Airfield Models - Gallery

Bride of Gonzo

March 01, 2016



Home
About
What's New
History
Models Gallery
Model Building Safety
Articles
Mail & FAQ
Site Map
Site Feedback
Contact
Register
Add to Favorites
Tell a Friend
Comments
Design and Build Contest
Items For Sale
Search Airfield Models

Back to Gallery

 

Bride of Gonzo

Bride of Gonzo

Completed March 2004

 
 

Airfield Models (http://www.airfieldmodels.com/)Prototype Specifications and Equipment

Wing Span: 51"
Chord: 10"
Wing Area: 510 square inches
Aspect Ratio: 5.1:1
Weight: 31 ounces
Wing Loading: 8.75 oz./sq. ft.
Length: 33-3/8" from back of propeller to elevator hinge line
Engine: O.S. .15 CV-A / PJS 1000
Transmitter: Futaba 8UHP
Receiver: Hitec Micro 555 5-Channel / 3-Cell Li-Poly
Battery: 4.8v, 300 mA NiCad
Servos (3): Elevator, Rudder and Throttle Hitec HS-85
 
 

Bride of Gonzo Flight Video

Bride of Gonzo Flight Videobride_of_gonzo_01.wmv
(26 MB)

This video shows Bride of Gonzo on her first or second time out after converting her to electric power.

The wild take-off at the beginning of this video is not how you want your plane to begin its flight.

The plane turned cross-wind to a fairly stiff wind.  Mike was at the controls and his choices were to back off the power and let the plane cartwheel across the field or stay with it.

It's is not a pretty take-off, but I think he made the right choice.  Had he pulled back the power, there's no telling how much damage there would have been.

If you watch the entire video, you can see that the PJS motor gives her power to spare.  She can do consecutive loops from level flight and sustain a vertical climb-out even several minutes into the flight.

This entire video was one charge of the Li-Poly battery (3-cell, 3000 mAh).  The flight lasted over 20 minutes and there was still good power when the flight was completed.

Other than the hassles of getting an electric system into a model in the first place, I am entirely sold on the virtues of electric power now.

 
 

About Bride of Gonzo

Gonzo has led a very tragic life.  It has crashed and survived more times than any other airplane I have ever owned.  Additionally, it has had more than its share of hangar rash to include damage that required parts to be replaced.

In 2002 I spun Gonzo into the ground trying to see how close it could get and pull out.  After repairing the firewall, I did it again and totaled the fuselage.  A new fuselage and tail was built in 2003 and on the first flight I managed to get the plane inverted and couldn't get it upright again.  The subsequent crash destroyed the wing and broke off the tail feathers.

Gonzo's remains sat in a corner until March 2004 when I made the decision to repair the damaged planes that I had sitting around or get rid of them.  As of February 2004 I only had two planes flying - Rustik and My Stik 30.

My Stik 30 had its problems as well and I wanted Rustik to be a fair weather plane, so drastic action was necessary to get my hangar filled.

First, I rebuilt My Stik 30.  Next I built the JGRC Aggressor.  Finally, a new wing was built for Gonzo.  The new fuselage and tail was significantly different from the original and the new wing has a longer span.  Essentially it is a different plane.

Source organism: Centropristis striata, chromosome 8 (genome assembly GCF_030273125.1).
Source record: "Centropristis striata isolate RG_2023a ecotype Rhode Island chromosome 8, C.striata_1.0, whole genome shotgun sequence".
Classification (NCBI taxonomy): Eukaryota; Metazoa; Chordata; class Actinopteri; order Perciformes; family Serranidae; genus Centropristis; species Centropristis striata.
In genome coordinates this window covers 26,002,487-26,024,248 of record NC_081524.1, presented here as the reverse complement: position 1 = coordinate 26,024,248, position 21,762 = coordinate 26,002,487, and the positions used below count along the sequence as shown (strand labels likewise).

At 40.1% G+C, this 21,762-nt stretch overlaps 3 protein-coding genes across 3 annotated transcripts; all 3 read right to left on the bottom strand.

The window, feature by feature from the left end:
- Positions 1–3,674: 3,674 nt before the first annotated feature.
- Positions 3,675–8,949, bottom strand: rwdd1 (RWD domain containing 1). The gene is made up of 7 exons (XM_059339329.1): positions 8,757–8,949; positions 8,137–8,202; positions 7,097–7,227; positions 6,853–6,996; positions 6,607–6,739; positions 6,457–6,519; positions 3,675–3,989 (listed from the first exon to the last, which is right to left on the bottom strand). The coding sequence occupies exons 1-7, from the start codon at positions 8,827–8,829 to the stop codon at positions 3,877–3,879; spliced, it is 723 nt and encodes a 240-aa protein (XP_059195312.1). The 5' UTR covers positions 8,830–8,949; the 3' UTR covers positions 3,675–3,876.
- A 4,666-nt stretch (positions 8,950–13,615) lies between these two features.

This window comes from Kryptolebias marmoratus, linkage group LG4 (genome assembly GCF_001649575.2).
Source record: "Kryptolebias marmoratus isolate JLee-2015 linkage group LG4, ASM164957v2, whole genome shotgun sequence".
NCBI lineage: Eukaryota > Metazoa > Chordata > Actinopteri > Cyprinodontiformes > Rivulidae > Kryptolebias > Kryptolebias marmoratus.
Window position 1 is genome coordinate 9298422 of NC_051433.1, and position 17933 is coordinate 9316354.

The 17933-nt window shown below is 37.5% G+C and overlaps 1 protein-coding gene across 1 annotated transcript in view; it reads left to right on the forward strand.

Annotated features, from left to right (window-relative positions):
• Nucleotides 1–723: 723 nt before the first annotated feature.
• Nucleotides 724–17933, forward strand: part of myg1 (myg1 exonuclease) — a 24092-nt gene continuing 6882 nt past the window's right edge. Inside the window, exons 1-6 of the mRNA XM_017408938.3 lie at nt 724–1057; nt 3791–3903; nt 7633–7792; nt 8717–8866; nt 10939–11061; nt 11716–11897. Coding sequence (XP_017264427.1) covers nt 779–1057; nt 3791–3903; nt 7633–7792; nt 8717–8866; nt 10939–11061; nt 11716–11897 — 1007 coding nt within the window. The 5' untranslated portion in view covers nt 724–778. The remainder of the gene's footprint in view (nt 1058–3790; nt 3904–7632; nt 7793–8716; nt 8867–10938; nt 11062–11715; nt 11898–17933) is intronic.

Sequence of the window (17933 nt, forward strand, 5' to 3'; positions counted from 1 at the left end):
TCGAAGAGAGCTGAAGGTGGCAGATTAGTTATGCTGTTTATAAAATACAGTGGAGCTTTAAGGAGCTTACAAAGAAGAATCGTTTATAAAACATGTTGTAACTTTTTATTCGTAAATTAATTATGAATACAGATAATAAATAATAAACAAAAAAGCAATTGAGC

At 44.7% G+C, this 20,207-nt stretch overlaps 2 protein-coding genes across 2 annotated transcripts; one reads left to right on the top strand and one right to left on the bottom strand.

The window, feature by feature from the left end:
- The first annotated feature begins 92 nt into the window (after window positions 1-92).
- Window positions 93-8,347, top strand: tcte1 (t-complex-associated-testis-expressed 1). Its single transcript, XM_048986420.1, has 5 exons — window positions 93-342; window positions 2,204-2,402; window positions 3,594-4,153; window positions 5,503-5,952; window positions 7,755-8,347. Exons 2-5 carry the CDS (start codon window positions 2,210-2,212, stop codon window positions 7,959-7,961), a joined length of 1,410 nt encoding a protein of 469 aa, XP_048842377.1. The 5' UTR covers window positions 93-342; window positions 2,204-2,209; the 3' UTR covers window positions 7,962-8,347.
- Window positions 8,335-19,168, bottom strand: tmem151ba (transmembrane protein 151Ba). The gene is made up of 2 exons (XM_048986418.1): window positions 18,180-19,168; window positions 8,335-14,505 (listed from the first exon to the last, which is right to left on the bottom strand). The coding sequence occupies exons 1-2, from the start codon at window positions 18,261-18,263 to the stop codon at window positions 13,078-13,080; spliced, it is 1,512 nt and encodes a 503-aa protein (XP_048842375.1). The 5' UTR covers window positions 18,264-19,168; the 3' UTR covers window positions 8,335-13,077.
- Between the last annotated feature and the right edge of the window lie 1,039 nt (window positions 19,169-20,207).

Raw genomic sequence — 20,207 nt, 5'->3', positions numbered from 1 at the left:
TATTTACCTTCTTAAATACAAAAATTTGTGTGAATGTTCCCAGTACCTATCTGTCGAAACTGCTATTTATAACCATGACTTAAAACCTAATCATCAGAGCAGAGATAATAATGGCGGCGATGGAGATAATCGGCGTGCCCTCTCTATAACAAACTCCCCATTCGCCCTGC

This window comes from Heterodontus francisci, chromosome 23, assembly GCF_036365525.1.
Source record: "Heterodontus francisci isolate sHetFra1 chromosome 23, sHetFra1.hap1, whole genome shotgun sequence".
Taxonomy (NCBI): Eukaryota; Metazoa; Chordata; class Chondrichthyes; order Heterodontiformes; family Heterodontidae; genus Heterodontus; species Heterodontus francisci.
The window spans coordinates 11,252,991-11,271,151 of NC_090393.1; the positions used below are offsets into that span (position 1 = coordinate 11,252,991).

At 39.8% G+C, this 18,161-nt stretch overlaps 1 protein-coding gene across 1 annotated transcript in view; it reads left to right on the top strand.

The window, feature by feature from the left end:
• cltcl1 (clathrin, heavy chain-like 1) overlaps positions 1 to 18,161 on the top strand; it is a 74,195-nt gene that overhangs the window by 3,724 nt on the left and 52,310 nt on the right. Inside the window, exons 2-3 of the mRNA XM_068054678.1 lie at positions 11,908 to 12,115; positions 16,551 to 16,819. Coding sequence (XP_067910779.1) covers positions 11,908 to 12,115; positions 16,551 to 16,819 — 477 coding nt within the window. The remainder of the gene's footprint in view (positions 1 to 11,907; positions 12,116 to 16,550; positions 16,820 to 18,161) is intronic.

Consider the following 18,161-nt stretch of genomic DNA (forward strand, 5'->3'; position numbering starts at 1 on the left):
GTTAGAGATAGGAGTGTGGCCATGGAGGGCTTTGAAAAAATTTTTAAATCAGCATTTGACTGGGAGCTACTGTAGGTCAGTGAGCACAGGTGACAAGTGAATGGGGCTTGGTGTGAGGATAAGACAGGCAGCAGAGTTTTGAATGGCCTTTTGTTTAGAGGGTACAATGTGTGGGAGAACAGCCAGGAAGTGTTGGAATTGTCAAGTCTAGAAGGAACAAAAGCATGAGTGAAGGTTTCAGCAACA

I have never liked appending numbers to names, so Gonzo II was ruled out.  Thus Bride of Gonzo was born.

 
 

Construction

The only differences between Bride of Gonzo and Gonzo are the wing span, moments and tail surfaces, but construction is identical.

The fuselage is slab-sided construction for speedy assembly, but not as light as a built up stick structure, such as Great Gonzo is.

The wing is built using lightened ribs, shear webs and turbulators for the upper third of the airfoil.  It is built in two halves and joined with .75 ounce fiberglass cloth and held to the fuselage with rubber bands.

The tail is conventional stick construction.

The covering on the fuselage is something I have wanted to do for a while, but didn't have a plane that I wanted to experiment on.  Bride of Gonzo isn't the type of plane that I will cry buckets over if I lose it and therefore I didn't mind trying out a finish that I might end up hating.

The finish is comprised of randomly selected scraps of covering that were saved for repairs on various aircraft.  I don't care for how it turned out but I can see that it has potential for someone with a sense of color coordination.

The wing and tail are covered with Oracover Lite transparent red and orange.  The orange is a color I've never used before.  I like the warmth of the color.  Too bad the wing and fuselage don't match.  I think I'll be using the orange again soon on something that I do want to be pretty.

Oracover Lite is an excellent covering.  It conforms very well to all kinds of curves, is extremely light, easy to apply and stays tight.  Additionally, I've had fewer problems with it bubbling up in the Florida sun than any other iron on that I've used.  It is available through Hobby Express.

 
 

Flying

Bride of Gonzo in flight.Bride of Gonzo flies more like I wanted Gonzo to fly.  It has a lighter wing loading and will hover in a steady breeze.  In fact, Mike Phillips had her hovering at about 40 feet and I walked underneath the plane and got some good flight shots.

So far I only have a handful of flights on the plane and have not managed to find any good thermals, but I suspect she will thermal easily.

 
 
Bride of Gonzo Bride of Gonzo Bride of Gonzo Bride of Gonzo
       
  Bride of Gonzo Bride of Gonzo  
 
 

Previous
Next

Gonzo - A 3-Channel Radio Control Model Aircraft
Great Gonzo - A 3 to 5 Channel V-Tail RC Aircraft

Comments about this article

 
 

Back to Gallery of Models
Airfield Models Home

 
 

Copyright 2004 Paul K. Johnson